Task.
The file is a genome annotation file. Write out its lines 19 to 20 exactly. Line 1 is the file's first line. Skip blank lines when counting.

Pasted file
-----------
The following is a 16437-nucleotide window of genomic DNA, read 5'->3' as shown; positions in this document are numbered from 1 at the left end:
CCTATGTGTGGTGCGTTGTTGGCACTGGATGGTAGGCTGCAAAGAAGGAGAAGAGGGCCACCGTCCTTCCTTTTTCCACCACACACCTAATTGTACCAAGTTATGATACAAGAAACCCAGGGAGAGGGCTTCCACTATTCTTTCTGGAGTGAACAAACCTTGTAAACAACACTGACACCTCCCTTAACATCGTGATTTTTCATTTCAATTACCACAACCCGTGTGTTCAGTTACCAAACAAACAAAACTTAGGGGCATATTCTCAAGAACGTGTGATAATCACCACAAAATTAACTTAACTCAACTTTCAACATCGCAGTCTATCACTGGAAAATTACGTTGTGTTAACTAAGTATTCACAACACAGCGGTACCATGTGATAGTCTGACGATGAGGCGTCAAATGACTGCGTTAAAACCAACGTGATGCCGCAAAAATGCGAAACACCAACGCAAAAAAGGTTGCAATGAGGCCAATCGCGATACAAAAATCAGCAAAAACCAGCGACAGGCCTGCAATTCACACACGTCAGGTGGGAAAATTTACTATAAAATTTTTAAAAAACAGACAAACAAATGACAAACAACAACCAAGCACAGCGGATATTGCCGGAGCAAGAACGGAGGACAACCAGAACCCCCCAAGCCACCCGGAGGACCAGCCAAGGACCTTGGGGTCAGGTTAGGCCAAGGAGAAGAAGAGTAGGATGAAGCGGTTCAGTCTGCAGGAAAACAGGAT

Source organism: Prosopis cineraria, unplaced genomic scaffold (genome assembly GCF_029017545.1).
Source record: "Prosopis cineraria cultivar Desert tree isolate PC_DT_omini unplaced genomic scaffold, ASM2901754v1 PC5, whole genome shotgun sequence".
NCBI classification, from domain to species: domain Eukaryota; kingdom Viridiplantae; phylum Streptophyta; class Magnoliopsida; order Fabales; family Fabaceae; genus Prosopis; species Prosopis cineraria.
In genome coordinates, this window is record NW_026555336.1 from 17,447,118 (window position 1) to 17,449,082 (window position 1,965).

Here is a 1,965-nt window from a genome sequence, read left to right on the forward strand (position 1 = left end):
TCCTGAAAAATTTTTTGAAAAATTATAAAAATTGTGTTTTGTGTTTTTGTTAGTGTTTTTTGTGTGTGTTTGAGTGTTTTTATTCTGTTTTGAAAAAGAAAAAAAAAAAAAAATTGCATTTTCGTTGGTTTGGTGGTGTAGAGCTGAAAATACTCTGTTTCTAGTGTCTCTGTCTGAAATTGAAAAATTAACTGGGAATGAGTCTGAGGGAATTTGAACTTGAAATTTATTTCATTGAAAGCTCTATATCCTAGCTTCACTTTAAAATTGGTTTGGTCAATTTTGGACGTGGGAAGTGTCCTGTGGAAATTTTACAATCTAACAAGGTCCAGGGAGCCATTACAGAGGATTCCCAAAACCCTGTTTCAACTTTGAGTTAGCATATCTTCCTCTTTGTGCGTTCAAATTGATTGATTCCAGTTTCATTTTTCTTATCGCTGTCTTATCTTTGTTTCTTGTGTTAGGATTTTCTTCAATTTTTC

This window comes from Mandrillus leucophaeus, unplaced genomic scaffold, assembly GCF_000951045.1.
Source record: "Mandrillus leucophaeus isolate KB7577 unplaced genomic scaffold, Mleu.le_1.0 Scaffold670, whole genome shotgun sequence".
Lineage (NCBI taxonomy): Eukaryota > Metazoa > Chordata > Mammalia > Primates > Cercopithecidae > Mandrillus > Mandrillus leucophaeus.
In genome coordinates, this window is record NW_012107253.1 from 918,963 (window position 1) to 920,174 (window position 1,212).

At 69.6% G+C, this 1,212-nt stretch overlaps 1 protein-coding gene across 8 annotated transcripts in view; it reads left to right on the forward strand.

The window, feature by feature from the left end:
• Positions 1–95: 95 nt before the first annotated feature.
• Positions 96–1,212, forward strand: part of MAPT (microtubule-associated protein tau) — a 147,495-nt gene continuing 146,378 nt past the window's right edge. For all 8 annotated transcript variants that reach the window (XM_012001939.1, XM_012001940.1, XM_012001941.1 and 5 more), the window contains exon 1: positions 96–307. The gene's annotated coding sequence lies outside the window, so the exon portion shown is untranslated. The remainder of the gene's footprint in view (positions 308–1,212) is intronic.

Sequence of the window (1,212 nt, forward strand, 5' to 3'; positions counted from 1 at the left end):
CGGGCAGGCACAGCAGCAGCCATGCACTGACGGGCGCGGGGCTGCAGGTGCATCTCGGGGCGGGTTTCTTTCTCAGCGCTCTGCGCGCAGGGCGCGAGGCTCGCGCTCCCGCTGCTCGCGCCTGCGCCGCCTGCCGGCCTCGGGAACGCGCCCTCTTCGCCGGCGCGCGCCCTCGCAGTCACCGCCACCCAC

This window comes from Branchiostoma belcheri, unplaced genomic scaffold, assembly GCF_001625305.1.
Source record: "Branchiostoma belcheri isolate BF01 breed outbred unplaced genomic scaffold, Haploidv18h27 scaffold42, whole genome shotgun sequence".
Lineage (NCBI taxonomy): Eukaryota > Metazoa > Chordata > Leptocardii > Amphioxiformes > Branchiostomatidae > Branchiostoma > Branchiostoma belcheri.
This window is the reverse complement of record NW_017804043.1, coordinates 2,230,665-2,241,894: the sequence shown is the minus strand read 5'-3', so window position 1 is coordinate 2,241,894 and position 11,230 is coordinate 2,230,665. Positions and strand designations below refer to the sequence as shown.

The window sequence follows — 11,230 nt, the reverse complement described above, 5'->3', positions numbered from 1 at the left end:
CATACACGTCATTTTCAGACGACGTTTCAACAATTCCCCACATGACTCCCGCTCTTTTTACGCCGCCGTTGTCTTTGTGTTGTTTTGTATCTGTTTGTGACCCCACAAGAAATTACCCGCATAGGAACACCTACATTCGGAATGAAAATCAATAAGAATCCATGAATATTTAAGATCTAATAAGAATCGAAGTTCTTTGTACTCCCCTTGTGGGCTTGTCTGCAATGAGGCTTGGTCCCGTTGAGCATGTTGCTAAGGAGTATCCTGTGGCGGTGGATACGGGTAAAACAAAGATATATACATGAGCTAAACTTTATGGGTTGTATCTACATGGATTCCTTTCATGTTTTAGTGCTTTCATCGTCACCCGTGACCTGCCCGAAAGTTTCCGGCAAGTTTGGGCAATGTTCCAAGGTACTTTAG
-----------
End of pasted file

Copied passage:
This window comes from Branchiostoma belcheri, unplaced genomic scaffold, assembly GCF_001625305.1.
Source record: "Branchiostoma belcheri isolate BF01 breed outbred unplaced genomic scaffold, Haploidv18h27 scaffold42, whole genome shotgun sequence".